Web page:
"When you MIDI four DX7's with a DX1," enthuses, David, "some of the sounds you get are beyond words. Sometimes we'd just stand there and listen to these incredible sounds we were making. We didn't even intend putting them on the tracks but just to listen to them was a joy."

"But again with that sort of thing we went over the top," says Green, "we ended up MIDIing together eight synths just to get two seconds of sound and then you'd realise that the sound didn't work in the context of the actual track and you'd end up using a sampled guitar or something."

Another sound that has left a lot of Green's contemporaries green with envy was the album's bass sound. David explains.

"We used MiniMoog for a lot of the bass," he says,"they're just the best. They've been around for years but they haven't been topped so far. You just switch it on, sort a couple of filters out and you have an instant bass sound. Just add water! On some of the tracks I mixed it with some DX. I've got a JL Cooper CV/MIDI Converter so I can play the MiniMoog from a DX which is pretty good. Saves you walking around."

"That's like the new Syco PSP thing," adds Fred. "It's like a really neat trigger box got a lot of functions that basically save you having to get up and fiddle with your synthesisers or whatever. But basically," he continues educating the band again, "you hook up your Simmons pad and if you put this PSP between your pads and you SDS7 then it increases the sensitivity. It actually changes the sensitivity curve to give you something like the sensitivity on the new Simmons kits. And you can control the sensitivity like you can on a synthesiser or something like that. Jesus it's getting impossible to keep up with all these advancements!"

Whilst on the subject of state of the art a few names of new equipment get thrown up for discussion.

"I think once they get the Linn 9000 together it's going to be really good," says David. "The power supply is meant to be a bit dodgy for Britain at the moment and they're going to change that. But the dynamics on it are very good and apparently they're going to expand the memory. It'll definitely be worth owning then."

"The Emulator II?" asks Fred, "great machine. Horrible library. Given the time I think it would be a very useful tool. Basically it's a sampling machine and so it's just as good as the samples that you put into it. But as far as being able to mess around with the sounds and spread them across the keyboard is concerned it's a great instrument."

"I suppose it's not an instrument in the traditional sense," says Green, "but I really like the Yamaha Rev 1, it has a certain something. I like the Sony DRE2000, a great reverb unit."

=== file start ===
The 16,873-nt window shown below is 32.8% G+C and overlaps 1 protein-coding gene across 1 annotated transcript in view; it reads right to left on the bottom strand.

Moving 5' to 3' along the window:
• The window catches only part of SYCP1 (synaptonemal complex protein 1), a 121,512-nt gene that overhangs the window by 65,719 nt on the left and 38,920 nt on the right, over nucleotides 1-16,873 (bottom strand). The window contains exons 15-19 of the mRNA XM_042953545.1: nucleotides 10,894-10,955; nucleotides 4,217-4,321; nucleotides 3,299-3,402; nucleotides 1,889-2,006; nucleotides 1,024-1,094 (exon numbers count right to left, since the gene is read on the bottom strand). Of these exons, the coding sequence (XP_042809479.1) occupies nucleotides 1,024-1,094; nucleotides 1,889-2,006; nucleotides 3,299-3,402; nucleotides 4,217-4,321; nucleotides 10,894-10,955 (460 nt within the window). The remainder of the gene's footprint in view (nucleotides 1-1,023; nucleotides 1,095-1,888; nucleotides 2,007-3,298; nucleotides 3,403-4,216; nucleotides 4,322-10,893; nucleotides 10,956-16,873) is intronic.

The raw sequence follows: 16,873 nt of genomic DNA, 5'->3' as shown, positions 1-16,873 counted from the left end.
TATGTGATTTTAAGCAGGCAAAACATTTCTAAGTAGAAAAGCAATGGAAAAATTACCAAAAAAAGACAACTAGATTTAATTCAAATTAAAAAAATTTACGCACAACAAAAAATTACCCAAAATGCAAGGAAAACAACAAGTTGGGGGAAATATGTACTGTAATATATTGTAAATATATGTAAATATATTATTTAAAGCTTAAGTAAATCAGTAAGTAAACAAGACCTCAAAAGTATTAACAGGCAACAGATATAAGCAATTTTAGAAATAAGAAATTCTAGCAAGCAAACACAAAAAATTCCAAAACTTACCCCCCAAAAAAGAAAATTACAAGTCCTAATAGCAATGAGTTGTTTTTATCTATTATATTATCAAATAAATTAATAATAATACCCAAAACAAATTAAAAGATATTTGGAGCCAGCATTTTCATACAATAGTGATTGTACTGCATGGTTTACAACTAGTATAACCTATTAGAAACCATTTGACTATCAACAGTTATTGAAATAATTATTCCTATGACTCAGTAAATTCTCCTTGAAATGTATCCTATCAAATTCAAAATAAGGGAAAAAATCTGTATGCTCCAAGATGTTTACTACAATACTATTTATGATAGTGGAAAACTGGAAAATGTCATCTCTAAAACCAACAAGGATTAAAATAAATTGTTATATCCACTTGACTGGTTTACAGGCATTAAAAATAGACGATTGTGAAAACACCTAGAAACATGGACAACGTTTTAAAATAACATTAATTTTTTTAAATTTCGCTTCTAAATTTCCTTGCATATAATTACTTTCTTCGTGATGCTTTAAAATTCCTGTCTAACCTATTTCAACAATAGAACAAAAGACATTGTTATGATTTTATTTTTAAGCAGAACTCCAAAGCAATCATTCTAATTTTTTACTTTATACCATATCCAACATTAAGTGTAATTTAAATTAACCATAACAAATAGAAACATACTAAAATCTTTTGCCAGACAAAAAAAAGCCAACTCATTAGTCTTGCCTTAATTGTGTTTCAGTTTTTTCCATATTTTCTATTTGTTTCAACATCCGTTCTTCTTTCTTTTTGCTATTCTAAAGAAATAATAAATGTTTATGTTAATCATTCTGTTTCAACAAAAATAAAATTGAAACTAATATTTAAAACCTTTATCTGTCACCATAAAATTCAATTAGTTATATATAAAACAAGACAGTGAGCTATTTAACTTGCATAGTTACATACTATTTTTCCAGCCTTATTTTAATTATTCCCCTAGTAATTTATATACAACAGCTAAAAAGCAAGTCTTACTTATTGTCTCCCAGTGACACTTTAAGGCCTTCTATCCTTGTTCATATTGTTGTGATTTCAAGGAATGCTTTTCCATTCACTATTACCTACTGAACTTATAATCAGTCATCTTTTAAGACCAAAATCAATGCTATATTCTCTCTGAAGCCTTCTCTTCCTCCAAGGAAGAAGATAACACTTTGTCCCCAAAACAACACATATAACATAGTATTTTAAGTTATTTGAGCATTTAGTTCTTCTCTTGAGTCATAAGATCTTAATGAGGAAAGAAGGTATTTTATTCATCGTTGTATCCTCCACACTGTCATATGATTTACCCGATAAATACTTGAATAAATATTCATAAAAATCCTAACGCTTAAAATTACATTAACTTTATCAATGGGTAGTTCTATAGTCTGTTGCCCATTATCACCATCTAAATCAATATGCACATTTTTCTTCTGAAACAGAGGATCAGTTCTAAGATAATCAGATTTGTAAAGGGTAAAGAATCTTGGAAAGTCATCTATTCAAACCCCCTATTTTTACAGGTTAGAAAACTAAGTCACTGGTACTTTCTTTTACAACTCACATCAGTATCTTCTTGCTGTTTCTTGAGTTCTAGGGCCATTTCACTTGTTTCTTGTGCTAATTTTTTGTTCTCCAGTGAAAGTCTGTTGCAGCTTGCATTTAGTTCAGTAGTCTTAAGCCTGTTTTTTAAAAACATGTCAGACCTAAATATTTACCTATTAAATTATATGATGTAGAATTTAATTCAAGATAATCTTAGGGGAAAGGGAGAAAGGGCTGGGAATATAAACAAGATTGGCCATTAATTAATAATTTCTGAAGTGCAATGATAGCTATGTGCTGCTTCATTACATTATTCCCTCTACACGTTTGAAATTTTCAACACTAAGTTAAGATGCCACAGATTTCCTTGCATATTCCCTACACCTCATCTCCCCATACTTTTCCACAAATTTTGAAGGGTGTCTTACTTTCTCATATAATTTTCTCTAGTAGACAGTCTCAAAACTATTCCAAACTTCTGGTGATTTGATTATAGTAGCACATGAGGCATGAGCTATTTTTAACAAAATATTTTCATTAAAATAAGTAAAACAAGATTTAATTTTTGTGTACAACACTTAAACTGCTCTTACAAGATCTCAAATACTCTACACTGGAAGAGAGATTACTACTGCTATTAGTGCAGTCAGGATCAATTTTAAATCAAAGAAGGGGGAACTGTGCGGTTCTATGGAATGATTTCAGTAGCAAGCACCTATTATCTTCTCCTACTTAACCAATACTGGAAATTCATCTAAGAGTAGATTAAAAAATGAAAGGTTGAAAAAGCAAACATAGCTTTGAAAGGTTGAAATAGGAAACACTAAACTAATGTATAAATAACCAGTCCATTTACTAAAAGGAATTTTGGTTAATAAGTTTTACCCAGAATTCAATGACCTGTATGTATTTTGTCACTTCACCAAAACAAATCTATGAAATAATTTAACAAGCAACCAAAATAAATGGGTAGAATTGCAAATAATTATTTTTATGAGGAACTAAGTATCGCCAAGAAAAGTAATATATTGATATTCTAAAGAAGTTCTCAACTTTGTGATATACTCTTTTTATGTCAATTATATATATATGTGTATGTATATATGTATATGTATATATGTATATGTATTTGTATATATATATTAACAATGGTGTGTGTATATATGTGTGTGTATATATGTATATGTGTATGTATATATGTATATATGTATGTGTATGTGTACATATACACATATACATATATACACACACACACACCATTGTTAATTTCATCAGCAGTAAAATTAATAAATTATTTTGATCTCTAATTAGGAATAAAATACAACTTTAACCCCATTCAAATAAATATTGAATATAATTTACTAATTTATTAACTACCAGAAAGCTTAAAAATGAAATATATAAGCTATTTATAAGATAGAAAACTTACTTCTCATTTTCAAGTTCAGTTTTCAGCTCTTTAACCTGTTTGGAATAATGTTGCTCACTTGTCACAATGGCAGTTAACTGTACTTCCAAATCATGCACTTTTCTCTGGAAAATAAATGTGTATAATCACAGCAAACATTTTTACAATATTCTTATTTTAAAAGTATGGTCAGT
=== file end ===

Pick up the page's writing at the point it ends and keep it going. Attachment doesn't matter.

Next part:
"I love all of them," enthuses David, "but the Lexicon 224X really gets my vote. It's just got this range of sounds and a real richness that I think a lot of the others don't have. On the other hand I really like the very digital sounding ones. The plate on the Sony is wonderful and that's nothing at all like the 224."

"It depends very much who's hands they're in as well," agrees Green. "I loved the way Gary Langan (engineer, Art of Noise member) really grabbed a reverb. No respect for its price or craftsmanship. He just makes it do exactly what he wants it to do. I can't abide that over-cautious reverence with which people treat expensive equipment."

But as Green puts it, Scritti Politti will "continue to exploit any necessary equipment to enhance the songs". And as David and Fred continue their hunt for the perfect sound will Green continue to sing from the heart and not the stomach?

"I sing from my head actually," he says, "my stomach will continue to swill in lager as ever and my heart..."

"My heart belongs to the new Fairlight," blurts David, "and full bandwidth synthesisers. Full bandwidth synthesisers!"

Literature, excess, Marxism maybe. But a synthesiser? Green is hanging out with stranger people these days.

More with this artist

Previous Article in this issue

TV Studio

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Independence Day

Electronic Soundmaker & Computer Music - Copyright: Cover Publications Ltd, Northern & Shell Ltd.


Electronic Soundmaker - Jul 1985

Donated & scanned by: Mike Gorman


Scritti Politti



Related Artists:

Arif Mardin

Interview by Pete Phillips

Previous article in this issue:

> TV Studio

Next article in this issue:

> Independence Day